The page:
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Defending life
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News, 27 April 2001

27 April 2001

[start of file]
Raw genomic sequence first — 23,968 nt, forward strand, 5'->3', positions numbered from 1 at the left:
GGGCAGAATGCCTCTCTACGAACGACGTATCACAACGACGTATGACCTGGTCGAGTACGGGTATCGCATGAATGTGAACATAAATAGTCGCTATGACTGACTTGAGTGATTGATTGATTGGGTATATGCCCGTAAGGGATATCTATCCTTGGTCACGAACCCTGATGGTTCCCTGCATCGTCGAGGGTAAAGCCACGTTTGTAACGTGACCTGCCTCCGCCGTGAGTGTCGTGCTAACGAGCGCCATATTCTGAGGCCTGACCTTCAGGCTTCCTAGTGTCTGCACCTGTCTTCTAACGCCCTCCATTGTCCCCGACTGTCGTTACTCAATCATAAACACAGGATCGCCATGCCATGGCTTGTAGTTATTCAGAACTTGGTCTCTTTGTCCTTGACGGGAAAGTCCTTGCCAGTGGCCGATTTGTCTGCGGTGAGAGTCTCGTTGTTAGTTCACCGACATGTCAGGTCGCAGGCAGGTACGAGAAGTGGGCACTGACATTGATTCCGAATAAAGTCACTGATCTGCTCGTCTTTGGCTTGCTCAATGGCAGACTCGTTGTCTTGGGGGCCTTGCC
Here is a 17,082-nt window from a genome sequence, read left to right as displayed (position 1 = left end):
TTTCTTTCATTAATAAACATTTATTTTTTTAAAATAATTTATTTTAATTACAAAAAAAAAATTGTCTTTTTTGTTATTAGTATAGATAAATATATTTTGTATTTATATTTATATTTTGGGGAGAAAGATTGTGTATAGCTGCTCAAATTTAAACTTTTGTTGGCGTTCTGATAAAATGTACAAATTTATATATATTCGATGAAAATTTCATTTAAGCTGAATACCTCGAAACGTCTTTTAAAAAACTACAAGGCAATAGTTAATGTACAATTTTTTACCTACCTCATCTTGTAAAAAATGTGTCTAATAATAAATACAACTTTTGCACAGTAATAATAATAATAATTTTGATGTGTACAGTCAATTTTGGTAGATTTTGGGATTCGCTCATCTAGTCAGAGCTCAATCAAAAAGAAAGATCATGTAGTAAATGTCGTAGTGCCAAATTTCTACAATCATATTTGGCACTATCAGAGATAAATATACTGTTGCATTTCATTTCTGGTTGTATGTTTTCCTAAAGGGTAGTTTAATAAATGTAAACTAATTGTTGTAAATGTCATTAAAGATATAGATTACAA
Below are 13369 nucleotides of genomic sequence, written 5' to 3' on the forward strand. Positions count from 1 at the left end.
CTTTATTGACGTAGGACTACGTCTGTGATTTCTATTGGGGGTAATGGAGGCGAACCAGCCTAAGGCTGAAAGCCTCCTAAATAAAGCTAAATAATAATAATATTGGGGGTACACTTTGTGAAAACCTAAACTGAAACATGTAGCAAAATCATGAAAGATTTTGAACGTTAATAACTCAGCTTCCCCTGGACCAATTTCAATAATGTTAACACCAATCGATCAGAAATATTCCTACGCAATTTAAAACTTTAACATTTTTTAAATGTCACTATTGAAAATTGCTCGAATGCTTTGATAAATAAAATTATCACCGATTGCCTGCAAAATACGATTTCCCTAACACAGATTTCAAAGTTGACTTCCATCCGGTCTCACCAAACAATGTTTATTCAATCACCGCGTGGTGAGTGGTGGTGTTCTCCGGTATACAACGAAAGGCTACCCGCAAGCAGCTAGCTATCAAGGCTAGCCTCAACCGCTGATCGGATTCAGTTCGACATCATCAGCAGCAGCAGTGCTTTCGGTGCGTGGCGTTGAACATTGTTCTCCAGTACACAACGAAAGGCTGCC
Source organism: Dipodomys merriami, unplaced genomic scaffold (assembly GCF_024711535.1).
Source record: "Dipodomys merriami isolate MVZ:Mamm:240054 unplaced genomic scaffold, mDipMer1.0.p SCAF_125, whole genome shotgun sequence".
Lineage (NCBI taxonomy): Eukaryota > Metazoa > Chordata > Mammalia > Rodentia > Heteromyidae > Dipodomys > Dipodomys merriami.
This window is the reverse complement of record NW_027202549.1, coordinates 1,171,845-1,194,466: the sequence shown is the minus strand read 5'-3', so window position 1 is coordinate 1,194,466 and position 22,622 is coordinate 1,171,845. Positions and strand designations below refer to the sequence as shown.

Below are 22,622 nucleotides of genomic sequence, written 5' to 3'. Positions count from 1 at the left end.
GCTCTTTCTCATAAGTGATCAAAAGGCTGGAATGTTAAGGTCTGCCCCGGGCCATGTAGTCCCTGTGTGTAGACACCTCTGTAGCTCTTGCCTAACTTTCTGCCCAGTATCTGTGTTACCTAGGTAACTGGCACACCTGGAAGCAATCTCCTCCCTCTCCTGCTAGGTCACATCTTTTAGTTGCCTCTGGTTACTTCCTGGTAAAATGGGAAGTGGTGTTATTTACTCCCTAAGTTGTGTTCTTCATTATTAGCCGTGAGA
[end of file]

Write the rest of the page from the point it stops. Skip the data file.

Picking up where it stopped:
27 April 2001 Today marks the 33rd anniversary of the day when Britain's Abortion Act came into effect. An analysis of official government statistics indicates that between 27 April 1968 and 31 December 1999, there were a total of 5,227,158 abortions performed in England, Scotland and Wales under the terms of the Act. An estimate of the total number of abortions since 1 January 2000 until the present day would take that figure to about 5,450,000 abortions. This total does not take into account the hundreds of thousands, if not millions, of unborn children in Britain who have been killed by the morning-after pill, intra-uterine devices and destructive experimentation. Paul Tully, general secretary of SPUC, pointed out that every single child killed by abortion was "unique and precious" and added that "this appalling statistic also reveals the scale of suffering inflicted on women who have undergone abortions". [SPUC, 27 April; figures from the Office for National Statistics in England and Wales, and the Information and Statistics Division in Scotland] The United States House of Representatives yesterday voted in favour of the Unborn Victims of Violence Act by 252 to 172. An amendment introduced by pro-abortionists which would have increased penalties for assaults on pregnant women but avoided making the killing or injuring of an unborn child a separate crime was defeated by 229 votes to 169. A spokesman for the US Catholic bishops applauded the vote, as did the National Right to Life Committee. Similar legislation passed last year in the House was not taken up by the Senate, although it has been suggested that this was due in part to a threatened veto by President Clinton. President Bush has said that he supports the legislation. [Various sources from Pro-Life Infonet, 27 April; CNN and Washington Post online , 26 April] The government of French Polynesia is opposing the extension of mainland France's abortion law to its territory. Gaston Flosse, president of the French Pacific territory which includes Tahiti and other islands, said that his government would consider taking the issue to the constitutional court in Paris if the French senate did not reverse the measure. The extension has been included in the legislation which also increases the French legal gestational time limit for abortion [see news digest for 23 April ]. French abortion law became applicable in New Caledonia, another French Pacific territory, at the start of this year. [Agence France Presse, 26 April; via Pro-Life E-News] A court in Chile has prevented sales of the morning-after pill [because it can cause an abortion, thus contravening Chile's pro-life laws]. The eighth bench of the Santiago Appeals Court reversed the judgement of a lower court and blocked sales of the drug earlier this month. [Santiago Times, 3 April; see news digest for 21 March ] An Irish Catholic bishop has said that to be personally opposed to abortion while supporting it politically undermines the whole concept of a democratic society. Bishop Thomas Finnegan of Killala told pilgrims at the shrine of Our Lady of Knock that Ireland needed people who could challenge the idea that a person's religious beliefs [on subjects such as abortion] should be relegated to the private sphere". [The Universe, 29 April] Federal legislation to outlaw human cloning has been introduced in both the US Senate and House of Representatives. The bill, which is being called the Human Cloning Prohibition Act 2001, is reported to go further than legislation introduced earlier this month which would prohibit only reproductive cloning. The White House has indicated that President Bush would be prepared to sign a federal ban on cloning. [BBC News online, 27 April ] The partial-birth abortion bans in Illinois, Michigan and Wisconsin were overturned by US federal judges yesterday. A US district judge issued a summary judgement blocking Michigan's ban, while the 7th US Circuit Court of Appeals in Chicago blocked the bans which had been passed in Wisconsin and Illinois. The decisions followed last year's 5 to 4 judgement of the US Supreme Court that Nebraska's ban on partial-birth abortions was unconstitutional because it imposed an "undue burden" on women. [AP, via FindLaw, 27 April ]

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